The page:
Since the leaked announcement and subsequent event cancellation there has been significant debate on campus and on the Facebook page Overheard at Royal Holloway University.
The debate has often been pointed and lively with students from both sides of the argument, proponents of ‘No Platform’ and those of unadulterated ‘Free Speech’ weighing in. The main thread of the debate is this; does allowing Ms. Hopkins onto campus encourage healthy debate or does it create an unsafe and intimidating environment for the student body which is open and diverse?
Both sides have been argued passionately, which, at face value, is good as it has taken a controversy of this magnitude to pull Royal Holloway out of the political apathy that the student body was previously languishing in. However, the debate has shown a more sinister side to student politics with vicious attacks being made by Ms. Hopkins herself, including transphobic comments made. This type of attack is not unexpected from Ms. Hopkins, given her previous history of controversy. What is more concerning is that her style of comment is being mimicked or replicated by students on social media levelling personal attacks at one another on both sides of the debate.
This is a worrying development as it suggests an underlying schism which already existed among the politically motivated at the university is now coming to a bitter head with some even accusing others of hate speech. This is what has prompted the latest statement from the Students’ Union in which they remind students that “Just because you’re posting something online, doesn’t mean you should forget that it might have a real impact on someone.” One would argue that at a university ranked in the Top 20 in the country this is a reminder that really should not have to be given. Constructive debate is always necessary to uphold a marketplace of ideas and views but the personal attacks are scarily reminiscent of populist politics that has been at the forefront of the international political agenda in recent years.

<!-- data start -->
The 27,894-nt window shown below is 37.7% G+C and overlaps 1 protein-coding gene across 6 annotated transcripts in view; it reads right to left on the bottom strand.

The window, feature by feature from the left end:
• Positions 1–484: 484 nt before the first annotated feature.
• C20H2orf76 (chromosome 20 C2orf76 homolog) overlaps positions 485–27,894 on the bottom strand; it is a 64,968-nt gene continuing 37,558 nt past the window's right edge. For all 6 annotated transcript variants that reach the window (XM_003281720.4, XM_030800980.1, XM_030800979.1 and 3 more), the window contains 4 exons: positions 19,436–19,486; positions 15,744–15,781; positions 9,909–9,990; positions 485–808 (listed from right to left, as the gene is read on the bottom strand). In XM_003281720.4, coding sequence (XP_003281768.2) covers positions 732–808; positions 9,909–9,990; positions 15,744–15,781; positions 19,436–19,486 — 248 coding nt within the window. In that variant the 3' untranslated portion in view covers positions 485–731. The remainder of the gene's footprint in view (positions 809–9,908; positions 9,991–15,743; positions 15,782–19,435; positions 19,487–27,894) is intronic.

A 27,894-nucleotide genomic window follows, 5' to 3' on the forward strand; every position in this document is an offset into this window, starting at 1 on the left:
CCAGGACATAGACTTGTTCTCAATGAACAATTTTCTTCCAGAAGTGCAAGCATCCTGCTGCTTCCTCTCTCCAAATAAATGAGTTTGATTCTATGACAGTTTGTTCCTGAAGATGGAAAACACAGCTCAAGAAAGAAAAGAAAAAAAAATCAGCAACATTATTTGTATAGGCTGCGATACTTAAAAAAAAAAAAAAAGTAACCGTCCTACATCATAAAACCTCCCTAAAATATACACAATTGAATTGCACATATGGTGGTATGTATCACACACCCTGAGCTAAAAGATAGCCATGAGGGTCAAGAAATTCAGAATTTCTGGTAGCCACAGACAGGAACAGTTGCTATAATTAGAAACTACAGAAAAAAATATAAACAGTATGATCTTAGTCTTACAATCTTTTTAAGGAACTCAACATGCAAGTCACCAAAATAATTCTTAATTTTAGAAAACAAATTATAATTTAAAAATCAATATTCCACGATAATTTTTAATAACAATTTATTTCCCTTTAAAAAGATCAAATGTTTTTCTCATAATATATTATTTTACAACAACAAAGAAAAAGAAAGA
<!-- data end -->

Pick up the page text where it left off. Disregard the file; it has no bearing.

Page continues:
There is no doubt that the latest announcement from the Students’ Union of the upcoming referendum will cause a stir on campus. In making such an announcement the Students’ Union not only hopes to engage the student body with the political process on campus but also to draw the line between hate speech and free speech once and for all. As the announcement points out “free speech does not involve giving everyone and anyone a platform, where Union resources are required to enable it”. The Students’ Union say that “This will be your opportunity to discuss, debate and decide” but at the moment it is unclear as to what form that engagement might take. The Students’ Union may host a forum or debate for students to voice their concerns and opinions in an appropriate and meaningful way. Either way, the date of the referendum and any events surrounding it is yet to be confirmed by the Students’ Union as they say that they will be “publishing details next week”. Hopefully, given the controversy, it will mean that these events, should any go ahead, will be highly attended and that there is a high turnout in the subsequent referendum.
What is clear is that students are passionate about this issue. Undoubtedly, being outspoken in your views and standing up for what you believe in is an important trait. We must all remember that whatever side of the argument we fall is that everybody is entitled to a valid opinion and sometimes separating people from their politics is just as important as debating opinions. It is unclear which side of the vote the Royal Holloway Students will fall on; hopefully this level of political engagement remains in a measured and considered way.